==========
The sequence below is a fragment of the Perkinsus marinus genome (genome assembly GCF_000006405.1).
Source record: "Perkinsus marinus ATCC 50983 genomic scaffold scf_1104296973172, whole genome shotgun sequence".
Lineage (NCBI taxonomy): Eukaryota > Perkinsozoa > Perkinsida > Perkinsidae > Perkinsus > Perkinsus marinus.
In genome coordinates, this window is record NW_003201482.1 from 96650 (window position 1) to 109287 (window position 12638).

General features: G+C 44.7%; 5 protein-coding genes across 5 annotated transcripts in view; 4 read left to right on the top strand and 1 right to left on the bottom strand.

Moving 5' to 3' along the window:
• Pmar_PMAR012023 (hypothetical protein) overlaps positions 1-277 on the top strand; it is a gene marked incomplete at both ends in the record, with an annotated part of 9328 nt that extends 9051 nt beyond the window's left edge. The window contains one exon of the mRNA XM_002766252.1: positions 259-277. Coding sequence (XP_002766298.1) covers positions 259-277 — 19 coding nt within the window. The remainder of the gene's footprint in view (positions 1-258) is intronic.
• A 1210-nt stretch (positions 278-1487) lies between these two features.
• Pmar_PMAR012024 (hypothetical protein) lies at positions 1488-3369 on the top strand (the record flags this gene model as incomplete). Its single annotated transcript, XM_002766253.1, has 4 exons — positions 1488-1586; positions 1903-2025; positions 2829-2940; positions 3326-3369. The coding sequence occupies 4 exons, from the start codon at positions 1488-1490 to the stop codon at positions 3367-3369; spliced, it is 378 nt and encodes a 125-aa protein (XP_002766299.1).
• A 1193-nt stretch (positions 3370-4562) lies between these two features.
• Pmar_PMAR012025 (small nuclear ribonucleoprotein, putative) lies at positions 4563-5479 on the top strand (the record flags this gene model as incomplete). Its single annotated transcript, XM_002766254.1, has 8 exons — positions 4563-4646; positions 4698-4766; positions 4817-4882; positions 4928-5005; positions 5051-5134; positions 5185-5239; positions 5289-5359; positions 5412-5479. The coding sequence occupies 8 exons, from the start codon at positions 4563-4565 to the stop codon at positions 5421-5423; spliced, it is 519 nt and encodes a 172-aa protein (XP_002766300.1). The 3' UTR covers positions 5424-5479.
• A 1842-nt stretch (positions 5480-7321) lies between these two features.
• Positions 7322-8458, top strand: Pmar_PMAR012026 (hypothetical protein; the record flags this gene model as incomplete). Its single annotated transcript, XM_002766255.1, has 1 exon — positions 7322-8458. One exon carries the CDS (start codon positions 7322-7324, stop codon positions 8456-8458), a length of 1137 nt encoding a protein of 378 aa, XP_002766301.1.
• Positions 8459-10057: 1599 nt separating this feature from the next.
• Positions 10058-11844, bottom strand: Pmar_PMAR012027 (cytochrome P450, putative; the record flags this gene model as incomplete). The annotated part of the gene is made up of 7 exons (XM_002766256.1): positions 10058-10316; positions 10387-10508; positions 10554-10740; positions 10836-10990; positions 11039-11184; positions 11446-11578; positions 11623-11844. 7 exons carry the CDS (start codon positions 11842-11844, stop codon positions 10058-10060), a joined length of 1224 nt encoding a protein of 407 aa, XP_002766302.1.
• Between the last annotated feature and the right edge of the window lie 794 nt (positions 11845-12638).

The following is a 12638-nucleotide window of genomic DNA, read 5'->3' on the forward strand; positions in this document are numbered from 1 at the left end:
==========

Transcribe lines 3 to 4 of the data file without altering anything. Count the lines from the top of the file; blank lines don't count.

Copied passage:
Lineage (NCBI taxonomy): Eukaryota > Perkinsozoa > Perkinsida > Perkinsidae > Perkinsus > Perkinsus marinus.
In genome coordinates, this window is record NW_003201482.1 from 96650 (window position 1) to 109287 (window position 12638).